Israeli strikes rock Rafah amid Gaza-wide offensive


Israeli tanks have mounted raids across Rafah in defiance of the World Court for a second day on Wednesday.

Rafah residents said Israeli tanks had pushed into Tel Al-Sultan in western Rafah and Yibna and near Shaboura in the centre before retreating towards a buffer zone on the border with Egypt, in contrast with offensives elsewhere.

Israel's military controlled three quarters of the buffer zone and aimed to control all of it to prevent Hamas smuggling in weapons, Prime Minister Benjamin Netanyahu's National Security Advisor Tzachi Hanegbi said.

He expected fighting in Gaza to continue throughout 2024 at least, he said, signalling Israel was not ready to heed international calls to agree a ceasefire with Hamas and exchange the hostages they hold for Palestinian prisoners.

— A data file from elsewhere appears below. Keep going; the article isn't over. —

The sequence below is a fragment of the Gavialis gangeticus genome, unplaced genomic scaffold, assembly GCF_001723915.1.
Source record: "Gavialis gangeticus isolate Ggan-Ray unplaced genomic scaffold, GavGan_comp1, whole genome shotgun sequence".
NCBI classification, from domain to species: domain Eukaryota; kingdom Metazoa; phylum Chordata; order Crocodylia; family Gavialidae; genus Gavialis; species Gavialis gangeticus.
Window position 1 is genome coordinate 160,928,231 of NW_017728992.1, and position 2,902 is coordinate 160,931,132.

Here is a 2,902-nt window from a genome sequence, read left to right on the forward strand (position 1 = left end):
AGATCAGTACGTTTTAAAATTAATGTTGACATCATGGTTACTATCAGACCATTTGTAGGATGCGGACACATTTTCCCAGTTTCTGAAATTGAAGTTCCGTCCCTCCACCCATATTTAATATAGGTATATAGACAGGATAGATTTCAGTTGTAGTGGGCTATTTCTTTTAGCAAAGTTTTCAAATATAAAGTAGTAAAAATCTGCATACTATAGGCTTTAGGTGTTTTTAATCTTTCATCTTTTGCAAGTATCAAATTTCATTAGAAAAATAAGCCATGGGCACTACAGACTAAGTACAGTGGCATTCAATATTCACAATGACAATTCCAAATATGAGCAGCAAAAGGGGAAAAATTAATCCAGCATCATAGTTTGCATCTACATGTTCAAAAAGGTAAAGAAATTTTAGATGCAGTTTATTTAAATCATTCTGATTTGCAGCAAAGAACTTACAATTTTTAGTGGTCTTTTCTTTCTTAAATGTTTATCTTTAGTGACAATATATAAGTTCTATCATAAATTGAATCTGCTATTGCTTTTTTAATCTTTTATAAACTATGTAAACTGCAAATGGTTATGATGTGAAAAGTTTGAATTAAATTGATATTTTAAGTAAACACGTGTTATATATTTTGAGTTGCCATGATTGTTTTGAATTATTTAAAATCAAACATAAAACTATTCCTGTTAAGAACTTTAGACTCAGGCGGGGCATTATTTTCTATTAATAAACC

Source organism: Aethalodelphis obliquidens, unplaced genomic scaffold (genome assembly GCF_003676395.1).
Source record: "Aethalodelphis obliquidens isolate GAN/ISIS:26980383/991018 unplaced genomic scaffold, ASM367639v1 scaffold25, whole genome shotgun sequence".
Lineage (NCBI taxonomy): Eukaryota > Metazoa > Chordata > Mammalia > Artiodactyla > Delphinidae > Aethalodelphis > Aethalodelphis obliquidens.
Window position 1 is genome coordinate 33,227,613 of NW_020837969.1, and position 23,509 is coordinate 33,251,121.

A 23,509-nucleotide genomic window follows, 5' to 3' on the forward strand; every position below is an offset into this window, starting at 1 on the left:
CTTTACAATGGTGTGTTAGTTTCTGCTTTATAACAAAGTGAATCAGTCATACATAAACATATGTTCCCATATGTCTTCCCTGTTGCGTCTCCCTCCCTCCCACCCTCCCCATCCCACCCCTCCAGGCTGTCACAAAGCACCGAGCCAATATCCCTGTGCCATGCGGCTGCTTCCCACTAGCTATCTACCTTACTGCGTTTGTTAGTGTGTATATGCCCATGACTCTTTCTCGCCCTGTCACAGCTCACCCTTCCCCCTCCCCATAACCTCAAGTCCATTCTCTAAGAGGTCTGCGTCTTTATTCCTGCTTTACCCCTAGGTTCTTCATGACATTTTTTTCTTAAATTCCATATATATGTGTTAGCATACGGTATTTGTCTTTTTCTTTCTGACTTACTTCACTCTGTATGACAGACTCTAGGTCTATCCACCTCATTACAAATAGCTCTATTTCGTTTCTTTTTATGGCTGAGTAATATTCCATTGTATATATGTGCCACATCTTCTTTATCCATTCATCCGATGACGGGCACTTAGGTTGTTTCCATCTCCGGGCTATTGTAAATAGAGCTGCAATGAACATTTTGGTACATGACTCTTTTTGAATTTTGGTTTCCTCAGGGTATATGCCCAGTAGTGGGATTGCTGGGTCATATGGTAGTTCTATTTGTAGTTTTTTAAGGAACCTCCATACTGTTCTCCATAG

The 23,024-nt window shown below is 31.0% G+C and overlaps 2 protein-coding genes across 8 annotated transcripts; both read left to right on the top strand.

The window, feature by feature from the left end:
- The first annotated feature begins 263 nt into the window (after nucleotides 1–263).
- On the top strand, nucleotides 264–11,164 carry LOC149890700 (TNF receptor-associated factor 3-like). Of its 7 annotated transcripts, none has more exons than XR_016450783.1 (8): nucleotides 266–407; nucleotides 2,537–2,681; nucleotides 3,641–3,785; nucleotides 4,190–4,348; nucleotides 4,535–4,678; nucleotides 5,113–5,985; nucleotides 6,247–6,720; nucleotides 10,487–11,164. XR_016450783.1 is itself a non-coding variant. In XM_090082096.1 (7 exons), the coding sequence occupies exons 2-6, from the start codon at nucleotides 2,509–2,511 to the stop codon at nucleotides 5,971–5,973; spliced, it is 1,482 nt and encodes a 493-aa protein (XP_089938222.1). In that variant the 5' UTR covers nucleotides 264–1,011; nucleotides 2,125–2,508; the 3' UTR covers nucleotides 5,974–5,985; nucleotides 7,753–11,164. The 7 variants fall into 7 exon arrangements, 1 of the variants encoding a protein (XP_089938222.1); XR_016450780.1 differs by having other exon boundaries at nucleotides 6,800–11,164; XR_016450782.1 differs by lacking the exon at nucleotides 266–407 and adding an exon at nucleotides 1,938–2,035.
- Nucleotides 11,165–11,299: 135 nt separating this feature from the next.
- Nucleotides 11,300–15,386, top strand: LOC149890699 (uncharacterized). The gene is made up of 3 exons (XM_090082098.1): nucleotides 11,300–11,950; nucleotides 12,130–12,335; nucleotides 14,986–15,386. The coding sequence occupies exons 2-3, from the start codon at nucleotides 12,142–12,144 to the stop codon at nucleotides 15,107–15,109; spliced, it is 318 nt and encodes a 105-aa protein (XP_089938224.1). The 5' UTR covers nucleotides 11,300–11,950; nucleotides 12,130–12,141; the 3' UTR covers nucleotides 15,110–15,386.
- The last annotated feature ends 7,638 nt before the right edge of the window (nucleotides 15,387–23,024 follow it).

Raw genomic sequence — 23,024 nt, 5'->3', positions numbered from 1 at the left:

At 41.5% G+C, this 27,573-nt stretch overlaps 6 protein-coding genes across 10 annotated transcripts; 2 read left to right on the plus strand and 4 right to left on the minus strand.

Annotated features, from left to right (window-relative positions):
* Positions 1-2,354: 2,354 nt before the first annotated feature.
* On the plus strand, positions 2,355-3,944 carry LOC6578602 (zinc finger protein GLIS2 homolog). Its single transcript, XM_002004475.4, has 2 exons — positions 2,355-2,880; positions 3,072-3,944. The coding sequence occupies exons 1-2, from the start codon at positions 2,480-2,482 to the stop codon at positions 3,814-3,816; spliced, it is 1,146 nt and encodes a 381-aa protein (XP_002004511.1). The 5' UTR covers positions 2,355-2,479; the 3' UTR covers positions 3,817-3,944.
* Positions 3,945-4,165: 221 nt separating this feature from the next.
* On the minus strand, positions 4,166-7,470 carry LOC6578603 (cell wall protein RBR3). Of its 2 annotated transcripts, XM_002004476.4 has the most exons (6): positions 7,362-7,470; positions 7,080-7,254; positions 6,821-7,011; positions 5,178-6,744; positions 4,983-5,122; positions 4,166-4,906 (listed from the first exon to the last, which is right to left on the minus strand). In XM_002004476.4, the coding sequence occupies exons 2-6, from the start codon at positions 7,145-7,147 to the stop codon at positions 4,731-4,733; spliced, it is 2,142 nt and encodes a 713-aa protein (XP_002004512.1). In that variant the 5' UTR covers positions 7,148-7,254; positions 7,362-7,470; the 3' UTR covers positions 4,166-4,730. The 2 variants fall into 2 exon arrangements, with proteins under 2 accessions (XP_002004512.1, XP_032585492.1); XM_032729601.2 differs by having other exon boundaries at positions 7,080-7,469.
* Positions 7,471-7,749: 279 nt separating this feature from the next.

Hamas and its allies said they confronted the invading forces with anti-tank rockets and mortar bombs and blew up previously planted explosive devices.

The Israeli military said three soldiers were killed and three others badly wounded in combat in southern Gaza, without elaborating. Israel's public broadcaster Kan radio said they were hurt by an explosive device set off in a building in Rafah.

Palestinian health officials said several people were wounded by Israeli fire in eastern Rafah and stores of aid were set ablaze. Residents said constant Israeli bombardment overnight destroyed many homes in the area, from where most people have fled after orders by Israel to evacuate.

Some residents reported seeing what they described as unmanned robotic armoured vehicles opening fire from machine guns in some parts of the city.

Internet and mobile signals went down in parts of both east and west amid heavy Israeli air and ground bombardment, the pro-Hamas Shehab news agency, residents and other journalists said. The Israeli military said it could not confirm the reports.

In northern Gaza, tanks shelled several Gaza City neighbourhoods, and forces thrust deeper into Jabalia, the largest of the enclave's eight biggest historic refugee camps, where residents said large residential districts were destroyed.

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